Business / Economy

China's outbound direct investment set to rise

(Xinhua) Updated: 2012-12-15 09:14

HONG KONG - The process of rebalancing China 's external investment portfolio will increase the country's global direct investment assets from $400 billion today to $1-2 trillion by 2020, Daniel Rosen, founding partner at Rhodium Group, an advisory firm focusing on China, and visiting fellow at the Peterson Institute for International Economics, said here on Friday.

Addressing a luncheon held by the Asia Society Hong Kong, Rosen said China's burgeoning outbound direct investment is not an indication of "China taking over the world", but efforts by Chinese firms to catch up after decades of a growth model focused on domestic investment and exports.

Rosen said the shrinkage of the investment-driven growth in China is giving Chinese companies a push and a reason to go out, looking for ways to remain profitable as their home economy starts to change and adjust.

He said margins are a big problem for Chinese firms nowadays, given that the margins in manufacturing part of the global value chain are very thin, whereas the upstream including the research, design and branding, and downstream including distribution and retail, are where the margins lie.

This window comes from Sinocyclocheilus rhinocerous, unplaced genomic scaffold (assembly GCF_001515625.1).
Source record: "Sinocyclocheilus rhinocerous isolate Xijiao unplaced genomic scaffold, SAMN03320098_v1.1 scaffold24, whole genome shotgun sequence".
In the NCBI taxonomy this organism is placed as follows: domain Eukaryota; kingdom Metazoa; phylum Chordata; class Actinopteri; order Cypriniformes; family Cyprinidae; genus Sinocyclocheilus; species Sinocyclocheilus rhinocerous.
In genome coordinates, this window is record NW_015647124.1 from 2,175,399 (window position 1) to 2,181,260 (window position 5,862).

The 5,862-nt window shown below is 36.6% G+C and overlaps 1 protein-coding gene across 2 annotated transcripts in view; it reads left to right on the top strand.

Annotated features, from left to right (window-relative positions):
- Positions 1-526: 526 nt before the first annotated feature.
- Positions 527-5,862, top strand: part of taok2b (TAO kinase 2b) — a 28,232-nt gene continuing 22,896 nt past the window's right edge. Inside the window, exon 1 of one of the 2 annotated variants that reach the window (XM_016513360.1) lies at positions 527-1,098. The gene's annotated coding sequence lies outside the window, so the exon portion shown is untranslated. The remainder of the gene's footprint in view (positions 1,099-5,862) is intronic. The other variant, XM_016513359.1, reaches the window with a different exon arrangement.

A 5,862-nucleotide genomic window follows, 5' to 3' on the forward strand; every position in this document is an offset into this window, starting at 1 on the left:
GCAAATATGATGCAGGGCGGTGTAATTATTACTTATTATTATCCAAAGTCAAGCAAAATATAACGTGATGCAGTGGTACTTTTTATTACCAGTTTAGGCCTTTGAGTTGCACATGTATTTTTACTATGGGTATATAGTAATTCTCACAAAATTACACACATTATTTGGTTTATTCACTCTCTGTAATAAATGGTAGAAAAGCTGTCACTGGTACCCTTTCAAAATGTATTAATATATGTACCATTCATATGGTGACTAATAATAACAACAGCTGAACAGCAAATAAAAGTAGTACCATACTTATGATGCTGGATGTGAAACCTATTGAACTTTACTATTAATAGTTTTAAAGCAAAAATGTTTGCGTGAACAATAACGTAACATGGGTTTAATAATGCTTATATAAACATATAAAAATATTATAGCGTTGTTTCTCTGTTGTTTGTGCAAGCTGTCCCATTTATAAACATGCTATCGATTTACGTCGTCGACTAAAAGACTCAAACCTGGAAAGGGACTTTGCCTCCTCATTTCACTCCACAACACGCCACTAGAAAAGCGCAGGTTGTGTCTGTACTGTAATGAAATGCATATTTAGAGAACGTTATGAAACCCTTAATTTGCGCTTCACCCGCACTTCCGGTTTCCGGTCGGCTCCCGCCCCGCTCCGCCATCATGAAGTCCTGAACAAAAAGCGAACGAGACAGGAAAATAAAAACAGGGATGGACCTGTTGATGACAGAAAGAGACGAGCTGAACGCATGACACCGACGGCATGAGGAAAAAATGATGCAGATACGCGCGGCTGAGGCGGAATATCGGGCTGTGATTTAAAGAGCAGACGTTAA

"They (the upstream and downstream) are not where China earn its reputation for being dominated," Rosen said, "and there are two ways to address that, you can either build it or you can buy it."

Rosen said building is relatively hard for Chinese companies under the current economic and political environment in the country, while buying foreign firms is much easier. "That is why you are seeing such an extraordinary boom in China's outbound direct investment today."

He expects China's total stock of direct investment around the world to go from $400 billion today to $1-2 trillion by 2020. On the other hand, the Hong Kong Monetary Authority forecasts the number to hit over $5 trillion.

Take the American story as an example. Rosen said the country has got close to $25 billion in deals from China by the third quarter of 2012 since 2000, across 40 states and widely distributed over all sectors. "And 2013, I should think, is almost definitely going to blow 2012 out of the water".

Rosen said the European story is almost exactly the same as American story, with the European Union slightly ahead of the United States in terms of value of transactions. "Europe and America are not really competing. It is not 'either or'; it is ' both' are going to see a really significant interest from Chinese investors going forward."

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